Synthesis of a High-Current Load Circuit
(A Human-Competitive Result Produced by Genetic Programming)
Genetic programming evolved the topology and sizing of a high-current load circuit as described in Section 15.4.3 of Genetic Programming IV: Routine Human-Competitive Machine Intelligence (Koza, Keane, Streeter, Mydlowec, Yu, and Lanza 2003).
This genetically evolved circuit is one of six genetically evolved circuits that duplicate the functionality of a circuit patented after January 1, 2000, as described in Chapter 15 of Genetic Programming IV: Routine Human-Competitive Machine Intelligence (Koza, Keane, Streeter, Mydlowec, Yu, and Lanza 2003).
This genetically evolved circuit duplicates the functionality of the high-current load circuit patented by Timothy Daun-Lindberg and Michael Miller of International Business Machines Corporation in 2001.
Referring to the eight criteria in table 1.2 of Genetic Programming IV: Routine Human-Competitive Machine Intelligence (Koza, Keane, Streeter, Mydlowec, Yu, and Lanza 2003) for establishing that an automatically created result is competitive with a human-produced result, this genetically evolved result satisfies the first of the eight criteria:
(A) The result was patented as an invention in the past, is an improvement over a patented invention, or would qualify today as a patentable new invention.
Daun-Lindberg, Timothy Charles and Miller, Michael Lee. 2001. Low Voltage High-Current Electronic Load. U.S. patent 6,211,726. Filed June 28, 1999. Issued April 3, 2001.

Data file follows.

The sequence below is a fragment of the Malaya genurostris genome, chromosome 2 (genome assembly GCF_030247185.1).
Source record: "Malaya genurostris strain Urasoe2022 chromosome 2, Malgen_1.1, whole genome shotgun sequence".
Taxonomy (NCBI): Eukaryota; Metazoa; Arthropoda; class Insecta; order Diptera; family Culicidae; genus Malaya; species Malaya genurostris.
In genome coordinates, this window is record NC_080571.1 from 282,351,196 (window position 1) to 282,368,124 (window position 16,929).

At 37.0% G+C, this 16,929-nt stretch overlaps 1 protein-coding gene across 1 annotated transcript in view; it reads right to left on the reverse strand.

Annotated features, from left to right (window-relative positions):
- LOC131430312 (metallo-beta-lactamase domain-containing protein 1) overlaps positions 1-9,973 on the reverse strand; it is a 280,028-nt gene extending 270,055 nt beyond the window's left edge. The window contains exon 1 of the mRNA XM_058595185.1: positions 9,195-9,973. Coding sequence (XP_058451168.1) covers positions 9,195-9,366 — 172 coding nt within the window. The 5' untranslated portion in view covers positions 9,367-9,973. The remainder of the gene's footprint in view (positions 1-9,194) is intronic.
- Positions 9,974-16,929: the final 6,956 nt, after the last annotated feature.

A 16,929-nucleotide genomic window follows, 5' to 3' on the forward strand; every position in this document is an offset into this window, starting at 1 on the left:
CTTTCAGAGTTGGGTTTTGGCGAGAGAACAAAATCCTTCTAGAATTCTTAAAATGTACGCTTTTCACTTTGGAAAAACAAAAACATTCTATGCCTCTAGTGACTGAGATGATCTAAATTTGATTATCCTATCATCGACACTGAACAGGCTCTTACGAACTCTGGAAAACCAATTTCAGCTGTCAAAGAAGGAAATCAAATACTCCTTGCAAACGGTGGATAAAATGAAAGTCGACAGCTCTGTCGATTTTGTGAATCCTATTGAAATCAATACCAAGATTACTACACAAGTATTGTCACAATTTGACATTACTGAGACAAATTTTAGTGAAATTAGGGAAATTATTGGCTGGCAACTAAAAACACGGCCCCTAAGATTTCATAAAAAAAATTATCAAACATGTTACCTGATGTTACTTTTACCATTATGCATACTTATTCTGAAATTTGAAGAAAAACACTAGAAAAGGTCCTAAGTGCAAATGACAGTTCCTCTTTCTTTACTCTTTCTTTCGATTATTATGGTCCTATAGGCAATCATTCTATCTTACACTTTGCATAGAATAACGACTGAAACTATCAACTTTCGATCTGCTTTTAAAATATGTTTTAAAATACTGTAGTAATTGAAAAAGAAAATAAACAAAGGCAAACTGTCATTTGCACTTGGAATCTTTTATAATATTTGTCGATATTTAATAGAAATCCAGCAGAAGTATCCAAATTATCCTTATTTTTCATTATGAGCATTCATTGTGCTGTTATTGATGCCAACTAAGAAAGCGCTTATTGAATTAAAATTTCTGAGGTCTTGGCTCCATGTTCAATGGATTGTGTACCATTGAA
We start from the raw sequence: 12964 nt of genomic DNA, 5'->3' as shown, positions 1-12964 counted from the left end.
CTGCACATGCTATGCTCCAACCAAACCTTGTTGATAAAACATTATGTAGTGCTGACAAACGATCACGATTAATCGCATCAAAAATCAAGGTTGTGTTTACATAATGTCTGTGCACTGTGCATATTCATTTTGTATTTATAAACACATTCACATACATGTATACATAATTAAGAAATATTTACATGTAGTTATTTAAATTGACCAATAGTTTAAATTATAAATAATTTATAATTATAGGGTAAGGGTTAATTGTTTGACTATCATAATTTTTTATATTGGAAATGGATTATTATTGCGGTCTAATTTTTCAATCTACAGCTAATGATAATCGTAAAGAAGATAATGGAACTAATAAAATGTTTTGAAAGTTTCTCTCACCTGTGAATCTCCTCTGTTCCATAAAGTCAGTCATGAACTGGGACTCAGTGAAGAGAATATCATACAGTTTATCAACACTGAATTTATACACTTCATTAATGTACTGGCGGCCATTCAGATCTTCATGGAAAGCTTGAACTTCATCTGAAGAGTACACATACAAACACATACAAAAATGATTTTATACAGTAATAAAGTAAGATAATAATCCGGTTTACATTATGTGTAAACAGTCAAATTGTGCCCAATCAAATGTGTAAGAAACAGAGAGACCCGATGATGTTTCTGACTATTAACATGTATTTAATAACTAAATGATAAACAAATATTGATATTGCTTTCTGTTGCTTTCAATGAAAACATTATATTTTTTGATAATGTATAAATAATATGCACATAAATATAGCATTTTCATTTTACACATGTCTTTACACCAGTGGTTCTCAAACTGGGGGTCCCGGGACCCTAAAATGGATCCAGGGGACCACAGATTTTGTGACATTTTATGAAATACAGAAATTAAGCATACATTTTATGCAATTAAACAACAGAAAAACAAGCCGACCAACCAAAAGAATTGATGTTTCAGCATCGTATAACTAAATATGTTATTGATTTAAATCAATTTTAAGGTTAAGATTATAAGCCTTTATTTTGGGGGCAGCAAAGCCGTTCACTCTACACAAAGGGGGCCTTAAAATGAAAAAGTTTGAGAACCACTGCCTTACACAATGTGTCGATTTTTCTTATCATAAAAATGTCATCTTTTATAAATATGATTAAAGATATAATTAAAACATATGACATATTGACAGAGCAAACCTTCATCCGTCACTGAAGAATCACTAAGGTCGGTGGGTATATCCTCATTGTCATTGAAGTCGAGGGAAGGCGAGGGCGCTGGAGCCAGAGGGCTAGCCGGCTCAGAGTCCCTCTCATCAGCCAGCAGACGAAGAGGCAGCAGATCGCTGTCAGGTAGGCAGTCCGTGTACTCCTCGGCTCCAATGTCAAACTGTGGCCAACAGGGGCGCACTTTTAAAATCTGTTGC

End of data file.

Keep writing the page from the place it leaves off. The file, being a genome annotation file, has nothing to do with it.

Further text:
Koza, John R., Keane, Martin A., Streeter, Matthew J., Mydlowec, William, Yu, Jessen, and Lanza, Guido. 2003. Genetic Programming IV: Routine Human-Competitive Machine Intelligence. Kluwer Academic Publishers.
· The home page of Genetic Programming Inc. at www.genetic-programming.com.
· For information about the field of genetic programming and the field of genetic and evolutionary computation, visit www.genetic-programming.org
· For information about John Koza’s course on genetic algorithms and genetic programming at Stanford University
· Information about the 1992 book Genetic Programming: On the Programming of Computers by Means of Natural Selection, the 1994 book Genetic Programming II: Automatic Discovery of Reusable Programs, the 1999 book Genetic Programming III: Darwinian Invention and Problem Solving, and the 2003 book Genetic Programming IV: Routine Human-Competitive Machine Intelligence. Click here to read chapter 1 of Genetic Programming IV book in PDF format.
· 3,440 published papers on genetic programming (as of November 28, 2003) in a searchable bibliography (with many on-line versions of papers) by over 880 authors maintained by William Langdon’s and Steven M. Gustafson.
· For information on the Genetic Programming and Evolvable Machines journal published by Kluwer Academic Publishers
· For information on the Genetic Programming book series from Kluwer Academic Publishers, see the Call For Book Proposals
· For information about the annual Genetic and Evolutionary Computation (GECCO) conference (which includes the annual GP conference) to be held on June 26–30, 2004 (Saturday – Wednesday) in Seattle and its sponsoring organization, the International Society for Genetic and Evolutionary Computation (ISGEC). For information about the annual Euro-Genetic-Programming Conference to be held on April 5-7, 2004 (Monday – Wednesday) at the University of Coimbra in Coimbra Portugal. For information about the 2003 and 2004 Genetic Programming Theory and Practice (GPTP) workshops held at the University of Michigan in Ann Arbor. For information about Asia-Pacific Workshop on Genetic Programming (ASPGP03) held in Canberra, Australia on December 8, 2003. For information about the annual NASA/DoD Conference on Evolvable Hardware Conference (EH) to be held on June 24-26 (Thursday-Saturday), 2004 in Seattle.
Last updated on December 27, 2003